He is recognised as a pioneer in the field of applied superconductivity, focusing on accelerating this technology into new applications such as generators, motors, power transformers, medical imaging systems, electric space propulsion and high field magnets.
Rod is currently leading New Zealand’s contribution to an international effort to decarbonise transport.
His team is developing cutting-edge work on electrifying aviation and other heavy transport, which has attracted interest from the industry’s top global players and promises to put New Zealand at the forefront of an emerging global electric aircraft motor market, estimated to be worth more than $200 billion USD by 2050.
As a champion of New Zealand’s innovation system, Rod fosters an entrepreneurial environment at the Robinson Research Institute, urging students to design innovations that address problems in the real world beyond the lab.
This has resulted in the spin-out of exciting new companies like OpenStar Technologies and the international success of domestic start-ups like HTS 110.
Cleantech development company Fabrum, which recently closed a $23 million funding round, has a very strong collaborative relationship with Robinson Research Institute and has also benefited from Rod’s support and valuable assistance in accessing the international superconducting market.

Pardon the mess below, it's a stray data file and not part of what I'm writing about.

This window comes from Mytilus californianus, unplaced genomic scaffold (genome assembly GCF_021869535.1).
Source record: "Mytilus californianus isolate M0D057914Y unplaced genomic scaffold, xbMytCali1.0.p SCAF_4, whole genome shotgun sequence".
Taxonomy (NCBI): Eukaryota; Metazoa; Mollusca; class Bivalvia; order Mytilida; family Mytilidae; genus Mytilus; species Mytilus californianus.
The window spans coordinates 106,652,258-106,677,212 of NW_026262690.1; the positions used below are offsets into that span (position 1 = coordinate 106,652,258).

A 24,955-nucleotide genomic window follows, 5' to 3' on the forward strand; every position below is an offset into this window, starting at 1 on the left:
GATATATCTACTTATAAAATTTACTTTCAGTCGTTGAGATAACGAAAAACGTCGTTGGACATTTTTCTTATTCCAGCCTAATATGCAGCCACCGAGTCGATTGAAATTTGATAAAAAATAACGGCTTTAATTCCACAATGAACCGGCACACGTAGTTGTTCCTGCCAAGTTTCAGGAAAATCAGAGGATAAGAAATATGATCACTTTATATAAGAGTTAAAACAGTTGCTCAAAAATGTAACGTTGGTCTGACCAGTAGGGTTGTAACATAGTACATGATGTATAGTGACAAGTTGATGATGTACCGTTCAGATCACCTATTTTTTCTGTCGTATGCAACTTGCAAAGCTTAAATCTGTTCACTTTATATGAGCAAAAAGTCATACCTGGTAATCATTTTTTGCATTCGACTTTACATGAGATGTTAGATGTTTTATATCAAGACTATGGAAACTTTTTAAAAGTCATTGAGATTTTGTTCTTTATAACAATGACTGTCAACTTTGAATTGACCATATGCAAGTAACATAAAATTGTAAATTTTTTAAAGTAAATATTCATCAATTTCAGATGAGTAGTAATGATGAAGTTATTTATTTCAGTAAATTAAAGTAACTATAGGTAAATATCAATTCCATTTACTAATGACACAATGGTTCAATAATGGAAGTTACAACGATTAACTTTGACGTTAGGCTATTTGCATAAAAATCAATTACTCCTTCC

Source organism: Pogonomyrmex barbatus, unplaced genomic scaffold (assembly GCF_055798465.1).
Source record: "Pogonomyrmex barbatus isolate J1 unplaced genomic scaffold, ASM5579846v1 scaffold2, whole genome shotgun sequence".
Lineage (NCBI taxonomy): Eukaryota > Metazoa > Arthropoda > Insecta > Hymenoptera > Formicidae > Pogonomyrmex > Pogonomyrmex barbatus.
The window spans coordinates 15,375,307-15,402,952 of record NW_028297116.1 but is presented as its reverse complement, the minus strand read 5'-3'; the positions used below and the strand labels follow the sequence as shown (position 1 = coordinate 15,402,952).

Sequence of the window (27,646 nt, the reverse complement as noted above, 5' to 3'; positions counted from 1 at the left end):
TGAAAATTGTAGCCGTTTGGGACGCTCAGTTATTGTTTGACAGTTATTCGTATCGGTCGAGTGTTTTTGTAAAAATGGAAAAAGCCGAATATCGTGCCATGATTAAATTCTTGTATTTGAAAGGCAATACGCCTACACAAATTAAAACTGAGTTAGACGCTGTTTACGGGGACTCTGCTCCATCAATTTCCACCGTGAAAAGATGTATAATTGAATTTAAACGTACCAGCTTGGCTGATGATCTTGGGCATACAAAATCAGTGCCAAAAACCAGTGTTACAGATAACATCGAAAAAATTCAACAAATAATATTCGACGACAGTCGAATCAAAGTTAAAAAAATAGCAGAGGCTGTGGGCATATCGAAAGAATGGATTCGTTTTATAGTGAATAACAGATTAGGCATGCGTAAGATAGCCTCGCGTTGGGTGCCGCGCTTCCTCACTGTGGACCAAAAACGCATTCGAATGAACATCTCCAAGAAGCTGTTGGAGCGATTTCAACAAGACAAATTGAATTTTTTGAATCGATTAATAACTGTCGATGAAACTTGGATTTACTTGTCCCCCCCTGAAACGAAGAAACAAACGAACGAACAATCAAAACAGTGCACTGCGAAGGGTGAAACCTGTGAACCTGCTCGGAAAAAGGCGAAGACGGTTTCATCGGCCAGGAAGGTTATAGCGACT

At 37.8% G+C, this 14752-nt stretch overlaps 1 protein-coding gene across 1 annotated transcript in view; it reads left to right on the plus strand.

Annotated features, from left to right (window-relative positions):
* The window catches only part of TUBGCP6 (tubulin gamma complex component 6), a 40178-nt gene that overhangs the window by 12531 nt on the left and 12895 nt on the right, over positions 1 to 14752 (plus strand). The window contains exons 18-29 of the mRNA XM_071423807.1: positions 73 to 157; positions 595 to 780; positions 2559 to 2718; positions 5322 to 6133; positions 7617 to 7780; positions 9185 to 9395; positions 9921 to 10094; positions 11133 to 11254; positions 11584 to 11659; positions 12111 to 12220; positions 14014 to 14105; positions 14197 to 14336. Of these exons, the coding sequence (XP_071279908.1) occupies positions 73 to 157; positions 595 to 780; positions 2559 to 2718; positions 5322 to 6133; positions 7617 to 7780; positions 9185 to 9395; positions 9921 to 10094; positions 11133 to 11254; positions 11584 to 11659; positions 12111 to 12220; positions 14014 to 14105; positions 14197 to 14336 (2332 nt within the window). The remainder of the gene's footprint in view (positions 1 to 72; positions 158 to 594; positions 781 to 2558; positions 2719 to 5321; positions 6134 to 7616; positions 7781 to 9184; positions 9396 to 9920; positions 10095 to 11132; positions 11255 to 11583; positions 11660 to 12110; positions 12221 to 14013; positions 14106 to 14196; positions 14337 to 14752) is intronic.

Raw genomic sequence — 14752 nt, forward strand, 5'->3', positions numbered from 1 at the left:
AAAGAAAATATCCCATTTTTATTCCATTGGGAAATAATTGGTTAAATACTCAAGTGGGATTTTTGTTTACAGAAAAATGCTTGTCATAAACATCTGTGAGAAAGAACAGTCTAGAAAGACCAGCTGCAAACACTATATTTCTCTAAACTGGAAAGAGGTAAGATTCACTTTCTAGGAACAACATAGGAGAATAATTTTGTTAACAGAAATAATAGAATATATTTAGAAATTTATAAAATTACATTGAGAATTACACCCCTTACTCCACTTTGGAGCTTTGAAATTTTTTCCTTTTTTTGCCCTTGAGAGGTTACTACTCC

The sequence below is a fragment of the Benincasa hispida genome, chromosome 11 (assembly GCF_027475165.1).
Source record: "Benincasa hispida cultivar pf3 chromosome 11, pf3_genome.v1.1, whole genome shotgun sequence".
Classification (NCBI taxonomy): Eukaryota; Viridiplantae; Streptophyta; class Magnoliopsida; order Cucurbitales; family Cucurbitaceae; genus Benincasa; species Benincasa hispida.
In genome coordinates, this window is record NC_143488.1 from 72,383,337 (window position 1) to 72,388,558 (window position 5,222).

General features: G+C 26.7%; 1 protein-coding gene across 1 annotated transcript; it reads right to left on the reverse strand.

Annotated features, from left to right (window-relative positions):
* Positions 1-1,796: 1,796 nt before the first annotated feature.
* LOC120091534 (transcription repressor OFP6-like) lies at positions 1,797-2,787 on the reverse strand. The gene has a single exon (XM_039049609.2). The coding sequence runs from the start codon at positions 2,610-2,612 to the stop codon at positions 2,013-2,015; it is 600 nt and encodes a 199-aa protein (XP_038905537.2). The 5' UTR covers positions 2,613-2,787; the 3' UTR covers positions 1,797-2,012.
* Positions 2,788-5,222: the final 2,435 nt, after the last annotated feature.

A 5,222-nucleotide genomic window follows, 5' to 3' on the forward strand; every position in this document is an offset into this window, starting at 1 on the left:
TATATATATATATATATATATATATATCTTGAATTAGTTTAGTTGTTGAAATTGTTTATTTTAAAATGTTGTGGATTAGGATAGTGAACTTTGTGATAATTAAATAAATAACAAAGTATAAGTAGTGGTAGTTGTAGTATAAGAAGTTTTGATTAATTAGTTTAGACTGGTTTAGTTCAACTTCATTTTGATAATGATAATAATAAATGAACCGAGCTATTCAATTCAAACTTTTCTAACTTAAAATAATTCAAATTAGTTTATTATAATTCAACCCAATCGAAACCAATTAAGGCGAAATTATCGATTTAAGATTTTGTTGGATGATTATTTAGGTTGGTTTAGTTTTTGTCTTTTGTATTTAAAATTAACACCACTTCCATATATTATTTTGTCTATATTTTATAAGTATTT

Rod is pushing the envelope on what’s possible with superconductivity, with a focus on applying the technology to transition to a clean, sustainable future.
He has played a key role in establishing the Robinson Research Institute as a world-leader in mission-oriented superconductivity research.
Award Category: Simpson Grierson Commercialisation Professional
Kevin Sheehy, MacDiarmid Institute
Kevin is a highly accomplished commercialisation professional whose work has a deep and wide-ranging impact nationally.
In Kevin’s core role supporting deep tech and cleantech researchers within the MacDiarmid Institute, he oversees a pipeline producing 2-3 affiliated start-ups per year. Since Kevin joined the Institute, it has spun out nine deep tech innovations.
He tangibly contributes to success- at all points along that pipeline – from supporting new PhD students through to guiding founding professors. The MacDiarmid Institute affiliated startups he supports have raised over $13M of investment to date.